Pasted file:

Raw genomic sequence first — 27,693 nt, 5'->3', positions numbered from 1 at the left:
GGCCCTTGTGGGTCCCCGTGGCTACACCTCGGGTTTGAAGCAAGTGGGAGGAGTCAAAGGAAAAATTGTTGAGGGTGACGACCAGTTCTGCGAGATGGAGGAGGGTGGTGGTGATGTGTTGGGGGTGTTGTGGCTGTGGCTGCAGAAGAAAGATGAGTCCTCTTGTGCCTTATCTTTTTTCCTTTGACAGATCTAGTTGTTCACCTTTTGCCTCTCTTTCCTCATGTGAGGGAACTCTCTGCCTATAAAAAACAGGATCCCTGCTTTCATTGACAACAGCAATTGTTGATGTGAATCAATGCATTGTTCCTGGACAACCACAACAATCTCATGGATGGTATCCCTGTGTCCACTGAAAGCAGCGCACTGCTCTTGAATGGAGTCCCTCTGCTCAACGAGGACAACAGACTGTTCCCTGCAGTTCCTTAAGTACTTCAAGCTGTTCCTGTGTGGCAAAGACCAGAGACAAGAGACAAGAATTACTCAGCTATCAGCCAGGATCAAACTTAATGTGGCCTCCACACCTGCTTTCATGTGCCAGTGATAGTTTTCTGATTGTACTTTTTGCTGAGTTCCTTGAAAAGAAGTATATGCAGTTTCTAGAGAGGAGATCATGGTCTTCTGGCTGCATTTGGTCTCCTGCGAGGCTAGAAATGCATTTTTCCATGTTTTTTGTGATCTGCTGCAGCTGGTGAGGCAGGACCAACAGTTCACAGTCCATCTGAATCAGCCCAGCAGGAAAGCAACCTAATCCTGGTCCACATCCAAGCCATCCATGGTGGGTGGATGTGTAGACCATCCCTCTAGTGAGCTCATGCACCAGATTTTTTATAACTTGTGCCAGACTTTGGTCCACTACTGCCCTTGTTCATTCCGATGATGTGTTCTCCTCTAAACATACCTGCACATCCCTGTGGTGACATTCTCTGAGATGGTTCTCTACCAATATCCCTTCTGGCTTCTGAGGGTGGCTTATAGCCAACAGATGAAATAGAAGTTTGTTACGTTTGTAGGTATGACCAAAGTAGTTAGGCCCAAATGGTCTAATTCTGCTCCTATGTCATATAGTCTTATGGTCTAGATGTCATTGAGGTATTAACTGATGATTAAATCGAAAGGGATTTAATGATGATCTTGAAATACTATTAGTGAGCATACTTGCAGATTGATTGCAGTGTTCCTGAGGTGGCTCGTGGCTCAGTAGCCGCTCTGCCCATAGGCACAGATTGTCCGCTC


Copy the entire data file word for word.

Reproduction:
Raw genomic sequence first — 27,693 nt, 5'->3', positions numbered from 1 at the left:
GGCCCTTGTGGGTCCCCGTGGCTACACCTCGGGTTTGAAGCAAGTGGGAGGAGTCAAAGGAAAAATTGTTGAGGGTGACGACCAGTTCTGCGAGATGGAGGAGGGTGGTGGTGATGTGTTGGGGGTGTTGTGGCTGTGGCTGCAGAAGAAAGATGAGTCCTCTTGTGCCTTATCTTTTTTCCTTTGACAGATCTAGTTGTTCACCTTTTGCCTCTCTTTCCTCATGTGAGGGAACTCTCTGCCTATAAAAAACAGGATCCCTGCTTTCATTGACAACAGCAATTGTTGATGTGAATCAATGCATTGTTCCTGGACAACCACAACAATCTCATGGATGGTATCCCTGTGTCCACTGAAAGCAGCGCACTGCTCTTGAATGGAGTCCCTCTGCTCAACGAGGACAACAGACTGTTCCCTGCAGTTCCTTAAGTACTTCAAGCTGTTCCTGTGTGGCAAAGACCAGAGACAAGAGACAAGAATTACTCAGCTATCAGCCAGGATCAAACTTAATGTGGCCTCCACACCTGCTTTCATGTGCCAGTGATAGTTTTCTGATTGTACTTTTTGCTGAGTTCCTTGAAAAGAAGTATATGCAGTTTCTAGAGAGGAGATCATGGTCTTCTGGCTGCATTTGGTCTCCTGCGAGGCTAGAAATGCATTTTTCCATGTTTTTTGTGATCTGCTGCAGCTGGTGAGGCAGGACCAACAGTTCACAGTCCATCTGAATCAGCCCAGCAGGAAAGCAACCTAATCCTGGTCCACATCCAAGCCATCCATGGTGGGTGGATGTGTAGACCATCCCTCTAGTGAGCTCATGCACCAGATTTTTTATAACTTGTGCCAGACTTTGGTCCACTACTGCCCTTGTTCATTCCGATGATGTGTTCTCCTCTAAACATACCTGCACATCCCTGTGGTGACATTCTCTGAGATGGTTCTCTACCAATATCCCTTCTGGCTTCTGAGGGTGGCTTATAGCCAACAGATGAAATAGAAGTTTGTTACGTTTGTAGGTATGACCAAAGTAGTTAGGCCCAAATGGTCTAATTCTGCTCCTATGTCATATAGTCTTATGGTCTAGATGTCATTGAGGTATTAACTGATGATTAAATCGAAAGGGATTTAATGATGATCTTGAAATACTATTAGTGAGCATACTTGCAGATTGATTGCAGTGTTCCTGAGGTGGCTCGTGGCTCAGTAGCCGCTCTGCCCATAGGCACAGATTGTCCGCTC